• The Nomad(Iron Maiden)

    Like a mirage riding on the desert sandLike a vision floating with the desert windsKnow the secret of the ancient desert lands

    Your are the keeper of the mystery in your hands

    Nomad, rider of the ancient eastNomad, rider that men know the least

    Nomad, where you come from no one knowsNomad, where you go to no one tells

    Undercover of the veil of your disguiseThe men that fear you are the ones that you despise

    No ones certain what you future will beholdYoure a legend you own story will be told

    No one dares to even look or glance your wayYour reputation goes before you they all say

    Like a spirit that can disappear at willMany claim of things but no ones seen you kill

    Those who see you in horizon desert sunThose who fear your reputation hide or run

    You send before you a mystique thats all your ownYour silhouette is like a statue carved in stone

    Legend has it that you speak an ancient tongueBut no ones spoke to you and lived to tell the taleSome may say that you have killed a hundred men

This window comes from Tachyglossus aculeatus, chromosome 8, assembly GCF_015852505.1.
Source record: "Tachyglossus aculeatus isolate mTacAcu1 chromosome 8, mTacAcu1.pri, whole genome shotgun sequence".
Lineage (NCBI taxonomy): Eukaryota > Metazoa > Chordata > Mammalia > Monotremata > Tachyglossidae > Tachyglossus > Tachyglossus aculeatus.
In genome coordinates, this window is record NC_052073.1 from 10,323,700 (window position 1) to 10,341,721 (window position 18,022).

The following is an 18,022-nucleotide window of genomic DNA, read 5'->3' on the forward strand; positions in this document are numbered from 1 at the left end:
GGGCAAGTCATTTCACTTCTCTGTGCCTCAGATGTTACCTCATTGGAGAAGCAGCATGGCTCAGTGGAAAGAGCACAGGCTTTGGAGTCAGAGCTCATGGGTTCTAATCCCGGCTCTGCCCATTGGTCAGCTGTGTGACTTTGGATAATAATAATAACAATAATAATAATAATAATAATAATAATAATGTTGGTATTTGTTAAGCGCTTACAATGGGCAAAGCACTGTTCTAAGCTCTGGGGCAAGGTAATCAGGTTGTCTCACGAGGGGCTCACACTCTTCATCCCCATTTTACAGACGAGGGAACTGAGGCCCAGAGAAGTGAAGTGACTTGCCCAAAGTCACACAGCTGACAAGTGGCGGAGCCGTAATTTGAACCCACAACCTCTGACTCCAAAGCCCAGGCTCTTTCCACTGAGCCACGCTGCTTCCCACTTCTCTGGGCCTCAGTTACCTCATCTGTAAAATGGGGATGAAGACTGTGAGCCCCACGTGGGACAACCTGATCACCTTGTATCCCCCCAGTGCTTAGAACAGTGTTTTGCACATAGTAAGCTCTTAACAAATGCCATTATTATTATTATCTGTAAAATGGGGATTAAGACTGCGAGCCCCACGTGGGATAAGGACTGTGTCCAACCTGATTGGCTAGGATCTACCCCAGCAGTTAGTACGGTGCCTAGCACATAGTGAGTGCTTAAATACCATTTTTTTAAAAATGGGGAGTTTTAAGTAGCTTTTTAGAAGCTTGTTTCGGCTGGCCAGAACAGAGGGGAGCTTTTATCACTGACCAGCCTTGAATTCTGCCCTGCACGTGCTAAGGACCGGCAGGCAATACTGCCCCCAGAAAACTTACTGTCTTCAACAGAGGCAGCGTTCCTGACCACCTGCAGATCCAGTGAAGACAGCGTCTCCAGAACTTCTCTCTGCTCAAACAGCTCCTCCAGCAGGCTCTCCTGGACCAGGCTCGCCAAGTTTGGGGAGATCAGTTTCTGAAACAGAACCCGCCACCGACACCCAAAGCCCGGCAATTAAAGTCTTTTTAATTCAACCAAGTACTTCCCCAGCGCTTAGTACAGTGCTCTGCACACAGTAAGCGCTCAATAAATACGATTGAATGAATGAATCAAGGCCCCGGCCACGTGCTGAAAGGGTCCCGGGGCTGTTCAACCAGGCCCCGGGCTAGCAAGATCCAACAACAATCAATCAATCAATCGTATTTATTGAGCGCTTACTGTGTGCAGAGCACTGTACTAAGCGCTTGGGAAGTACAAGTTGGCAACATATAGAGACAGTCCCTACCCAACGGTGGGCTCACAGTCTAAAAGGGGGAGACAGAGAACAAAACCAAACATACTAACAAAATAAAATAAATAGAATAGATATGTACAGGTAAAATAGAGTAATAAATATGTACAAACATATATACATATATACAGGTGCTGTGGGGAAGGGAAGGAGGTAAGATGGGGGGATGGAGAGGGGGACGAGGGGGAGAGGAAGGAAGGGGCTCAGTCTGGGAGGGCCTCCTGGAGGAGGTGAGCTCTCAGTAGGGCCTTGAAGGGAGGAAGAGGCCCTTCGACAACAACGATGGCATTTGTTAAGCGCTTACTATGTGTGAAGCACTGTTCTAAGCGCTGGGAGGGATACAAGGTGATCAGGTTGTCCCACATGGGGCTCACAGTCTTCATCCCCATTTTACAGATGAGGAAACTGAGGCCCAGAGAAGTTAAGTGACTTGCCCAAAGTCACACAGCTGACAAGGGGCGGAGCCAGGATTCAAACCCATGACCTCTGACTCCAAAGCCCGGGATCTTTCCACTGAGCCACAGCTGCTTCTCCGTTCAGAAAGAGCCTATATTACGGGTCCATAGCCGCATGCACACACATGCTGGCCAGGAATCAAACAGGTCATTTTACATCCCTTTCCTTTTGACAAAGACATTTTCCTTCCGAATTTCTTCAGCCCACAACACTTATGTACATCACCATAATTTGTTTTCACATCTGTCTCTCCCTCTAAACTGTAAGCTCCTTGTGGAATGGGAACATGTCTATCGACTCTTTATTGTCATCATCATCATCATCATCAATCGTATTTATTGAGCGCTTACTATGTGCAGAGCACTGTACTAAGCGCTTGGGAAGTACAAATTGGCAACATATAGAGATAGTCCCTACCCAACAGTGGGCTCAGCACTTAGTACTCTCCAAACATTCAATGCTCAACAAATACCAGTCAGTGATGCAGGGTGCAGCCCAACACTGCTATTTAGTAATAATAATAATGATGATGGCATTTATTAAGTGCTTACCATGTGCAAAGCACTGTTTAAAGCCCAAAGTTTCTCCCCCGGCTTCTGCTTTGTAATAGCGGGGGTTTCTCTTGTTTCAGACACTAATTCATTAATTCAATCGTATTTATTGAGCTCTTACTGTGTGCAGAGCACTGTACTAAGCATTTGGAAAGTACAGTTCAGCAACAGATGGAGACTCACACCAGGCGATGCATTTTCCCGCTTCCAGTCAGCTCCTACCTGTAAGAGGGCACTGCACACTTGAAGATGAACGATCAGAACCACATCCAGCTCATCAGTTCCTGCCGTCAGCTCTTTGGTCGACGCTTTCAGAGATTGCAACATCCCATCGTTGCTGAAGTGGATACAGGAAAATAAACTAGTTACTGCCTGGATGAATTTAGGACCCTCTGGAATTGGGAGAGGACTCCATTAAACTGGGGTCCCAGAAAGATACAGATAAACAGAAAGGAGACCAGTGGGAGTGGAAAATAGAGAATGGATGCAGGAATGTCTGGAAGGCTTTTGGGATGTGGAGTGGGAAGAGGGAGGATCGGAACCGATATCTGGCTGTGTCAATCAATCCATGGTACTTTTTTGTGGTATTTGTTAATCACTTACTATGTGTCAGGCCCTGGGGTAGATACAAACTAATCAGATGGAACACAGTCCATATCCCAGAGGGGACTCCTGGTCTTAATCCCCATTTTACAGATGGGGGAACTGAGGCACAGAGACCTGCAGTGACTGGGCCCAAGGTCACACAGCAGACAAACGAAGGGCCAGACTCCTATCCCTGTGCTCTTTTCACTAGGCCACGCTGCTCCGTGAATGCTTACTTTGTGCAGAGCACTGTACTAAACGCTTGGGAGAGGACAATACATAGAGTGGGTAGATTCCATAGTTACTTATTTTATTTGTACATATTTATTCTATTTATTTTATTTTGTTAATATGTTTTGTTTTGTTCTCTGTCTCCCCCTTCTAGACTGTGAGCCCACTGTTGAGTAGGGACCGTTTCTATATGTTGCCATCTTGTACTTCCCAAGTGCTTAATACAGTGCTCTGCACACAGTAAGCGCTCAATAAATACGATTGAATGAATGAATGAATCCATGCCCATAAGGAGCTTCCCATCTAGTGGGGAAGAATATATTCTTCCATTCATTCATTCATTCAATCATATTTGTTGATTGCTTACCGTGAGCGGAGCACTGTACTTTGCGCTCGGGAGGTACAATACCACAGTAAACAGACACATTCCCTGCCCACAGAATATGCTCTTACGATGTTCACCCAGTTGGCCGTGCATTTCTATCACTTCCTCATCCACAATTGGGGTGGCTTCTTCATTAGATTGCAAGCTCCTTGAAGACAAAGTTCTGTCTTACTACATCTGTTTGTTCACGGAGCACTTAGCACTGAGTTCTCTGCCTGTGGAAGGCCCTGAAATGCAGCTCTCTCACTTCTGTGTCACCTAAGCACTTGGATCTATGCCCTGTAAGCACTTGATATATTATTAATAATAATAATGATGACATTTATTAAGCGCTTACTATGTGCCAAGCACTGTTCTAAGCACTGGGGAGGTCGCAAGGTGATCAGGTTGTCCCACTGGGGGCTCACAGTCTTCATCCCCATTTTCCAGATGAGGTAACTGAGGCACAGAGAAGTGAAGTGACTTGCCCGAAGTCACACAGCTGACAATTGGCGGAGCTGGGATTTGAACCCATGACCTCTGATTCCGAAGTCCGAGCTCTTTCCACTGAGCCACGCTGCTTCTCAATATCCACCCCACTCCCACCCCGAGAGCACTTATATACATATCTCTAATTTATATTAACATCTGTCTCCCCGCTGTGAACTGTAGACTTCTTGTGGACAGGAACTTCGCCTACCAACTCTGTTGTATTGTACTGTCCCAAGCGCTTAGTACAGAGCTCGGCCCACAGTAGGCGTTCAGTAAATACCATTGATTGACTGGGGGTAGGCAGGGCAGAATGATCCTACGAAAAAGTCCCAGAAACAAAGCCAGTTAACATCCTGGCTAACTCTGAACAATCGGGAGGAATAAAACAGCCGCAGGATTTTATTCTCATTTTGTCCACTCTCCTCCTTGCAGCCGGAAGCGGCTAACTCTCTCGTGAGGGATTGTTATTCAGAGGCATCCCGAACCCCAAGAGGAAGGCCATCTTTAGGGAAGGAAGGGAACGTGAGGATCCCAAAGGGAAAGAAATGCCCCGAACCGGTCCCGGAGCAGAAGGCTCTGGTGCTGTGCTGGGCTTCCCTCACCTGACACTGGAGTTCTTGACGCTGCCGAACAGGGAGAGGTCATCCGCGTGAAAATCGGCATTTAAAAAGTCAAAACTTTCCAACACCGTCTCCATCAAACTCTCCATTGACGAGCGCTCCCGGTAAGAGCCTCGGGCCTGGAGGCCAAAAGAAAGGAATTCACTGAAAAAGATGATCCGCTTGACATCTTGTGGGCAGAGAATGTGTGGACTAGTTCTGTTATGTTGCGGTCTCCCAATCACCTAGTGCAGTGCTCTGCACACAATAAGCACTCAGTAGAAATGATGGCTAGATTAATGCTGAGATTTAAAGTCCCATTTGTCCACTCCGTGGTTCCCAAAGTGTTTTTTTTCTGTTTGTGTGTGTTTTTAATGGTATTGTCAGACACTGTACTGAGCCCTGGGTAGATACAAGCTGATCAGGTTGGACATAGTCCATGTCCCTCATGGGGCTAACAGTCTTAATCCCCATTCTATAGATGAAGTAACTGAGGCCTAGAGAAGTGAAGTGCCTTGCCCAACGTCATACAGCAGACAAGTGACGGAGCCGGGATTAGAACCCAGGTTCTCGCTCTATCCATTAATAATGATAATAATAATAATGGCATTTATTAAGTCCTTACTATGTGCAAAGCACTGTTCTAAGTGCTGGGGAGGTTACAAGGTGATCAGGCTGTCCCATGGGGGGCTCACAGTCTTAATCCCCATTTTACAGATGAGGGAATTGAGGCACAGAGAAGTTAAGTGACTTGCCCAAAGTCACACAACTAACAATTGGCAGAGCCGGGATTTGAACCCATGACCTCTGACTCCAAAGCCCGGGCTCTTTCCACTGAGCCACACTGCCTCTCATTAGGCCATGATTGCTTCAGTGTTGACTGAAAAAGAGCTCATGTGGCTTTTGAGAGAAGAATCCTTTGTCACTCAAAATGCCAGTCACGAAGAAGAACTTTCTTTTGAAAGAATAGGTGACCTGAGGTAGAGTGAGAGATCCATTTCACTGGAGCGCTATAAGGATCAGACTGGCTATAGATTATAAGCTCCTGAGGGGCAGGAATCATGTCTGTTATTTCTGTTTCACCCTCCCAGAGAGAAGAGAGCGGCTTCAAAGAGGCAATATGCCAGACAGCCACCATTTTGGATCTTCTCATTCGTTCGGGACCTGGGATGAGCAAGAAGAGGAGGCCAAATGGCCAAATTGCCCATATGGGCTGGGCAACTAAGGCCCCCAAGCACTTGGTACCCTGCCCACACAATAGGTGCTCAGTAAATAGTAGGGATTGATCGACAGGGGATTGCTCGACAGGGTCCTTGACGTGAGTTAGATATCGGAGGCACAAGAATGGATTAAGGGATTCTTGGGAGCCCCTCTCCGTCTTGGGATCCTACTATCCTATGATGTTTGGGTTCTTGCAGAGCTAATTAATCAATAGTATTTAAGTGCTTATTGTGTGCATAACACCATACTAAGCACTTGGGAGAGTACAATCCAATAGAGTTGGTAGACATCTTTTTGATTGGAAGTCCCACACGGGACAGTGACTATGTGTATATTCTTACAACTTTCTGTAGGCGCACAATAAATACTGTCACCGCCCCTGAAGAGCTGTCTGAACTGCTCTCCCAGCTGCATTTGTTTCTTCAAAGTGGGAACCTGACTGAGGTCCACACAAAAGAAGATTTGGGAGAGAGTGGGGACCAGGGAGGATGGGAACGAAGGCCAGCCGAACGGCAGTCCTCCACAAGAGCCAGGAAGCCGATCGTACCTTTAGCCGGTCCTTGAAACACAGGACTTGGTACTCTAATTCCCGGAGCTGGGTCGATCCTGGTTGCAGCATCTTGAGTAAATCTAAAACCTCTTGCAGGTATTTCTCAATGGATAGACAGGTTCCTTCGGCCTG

Others say that you have died and live again

    When you walk, each step is the bodys movement against falling each movement is felt in our potential for freedom as we move with the earths gravitational pull.

    When we navigate our way through the world, there are different pulls, constraints and freedoms that move us forward and propel us into life.

    (Navigating Movements: an interview with Brian Massumi)

    A nomad I will remain for life, in love with distant and uncharted places.

    (Isabelle Eberhardt)